Did you expect the guide to take off the way it did?
It’s come a long way. Originally, I just wanted to get this information on paper. My website was originally just going to be a blank page with this wall of text, which it almost kind of is. But, with the perfectionist in me, I just kept growing and developing on it. When I posted it on [r/overwatch], a few hours in, it only had maybe 10-15 upvotes and a couple of comments. I was like “OK, cool. Some people found it helpful.”
A few more hours, and it’s almost at the top of the subreddit with a couple hundred comments. It was awesome.
There's currently no paywall on your guide, which a lot of people were happy to see. Do you see that changing at all?
Not really. I didn’t plan for it to be so complete or polished. What I’m teaching is a lot different than your common guides, and I can’t convince people without them reading it. I don’t want to be the gate keeper of this knowledge.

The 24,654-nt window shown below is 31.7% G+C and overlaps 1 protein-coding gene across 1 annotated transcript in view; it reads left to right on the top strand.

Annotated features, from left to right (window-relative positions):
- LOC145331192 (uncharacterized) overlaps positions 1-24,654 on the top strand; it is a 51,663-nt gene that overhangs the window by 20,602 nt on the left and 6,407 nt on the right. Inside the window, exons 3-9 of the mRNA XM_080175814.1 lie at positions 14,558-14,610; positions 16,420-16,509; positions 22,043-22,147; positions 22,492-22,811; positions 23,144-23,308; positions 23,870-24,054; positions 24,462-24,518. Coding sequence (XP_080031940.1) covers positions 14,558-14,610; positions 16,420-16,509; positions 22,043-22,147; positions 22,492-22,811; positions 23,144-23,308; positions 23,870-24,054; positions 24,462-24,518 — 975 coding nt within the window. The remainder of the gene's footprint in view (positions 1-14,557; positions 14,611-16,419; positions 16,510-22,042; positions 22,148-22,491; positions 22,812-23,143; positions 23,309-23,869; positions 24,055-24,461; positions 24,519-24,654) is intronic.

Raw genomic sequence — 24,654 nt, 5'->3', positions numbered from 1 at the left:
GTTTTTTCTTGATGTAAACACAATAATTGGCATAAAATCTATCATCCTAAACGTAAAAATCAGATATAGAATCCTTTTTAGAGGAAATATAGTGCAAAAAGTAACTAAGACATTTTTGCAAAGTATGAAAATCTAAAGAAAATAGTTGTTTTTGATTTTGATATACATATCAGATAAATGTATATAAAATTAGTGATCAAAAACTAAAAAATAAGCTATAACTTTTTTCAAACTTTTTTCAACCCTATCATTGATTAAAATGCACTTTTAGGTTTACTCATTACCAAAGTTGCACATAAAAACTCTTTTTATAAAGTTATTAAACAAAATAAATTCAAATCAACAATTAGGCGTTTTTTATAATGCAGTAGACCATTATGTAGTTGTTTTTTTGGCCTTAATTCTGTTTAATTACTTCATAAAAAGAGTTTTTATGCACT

You describe your guide as teaching people how to become better gamers, with special focus on Overwatch. Why did you choose Overwatch to illustrate these techniques?
When I started writing it, I planned on doing it just for gaming. I play a lot of different games, not just Overwatch. But I found it so frustrating that I couldn’t provide good examples without jumping between games, and I figured that would be confusing.
In the perfecting your aim section, talking about sensitivities, the stuff I was talking about was perfect for Overwatch, but if you’re playing Counter-Strike: GO or something, it’s going to be a bit different. So I thought just for clarity, and that Overwatch is so popular at the moment, that it would be easiest to focus on that one game, even though you can use it for other games.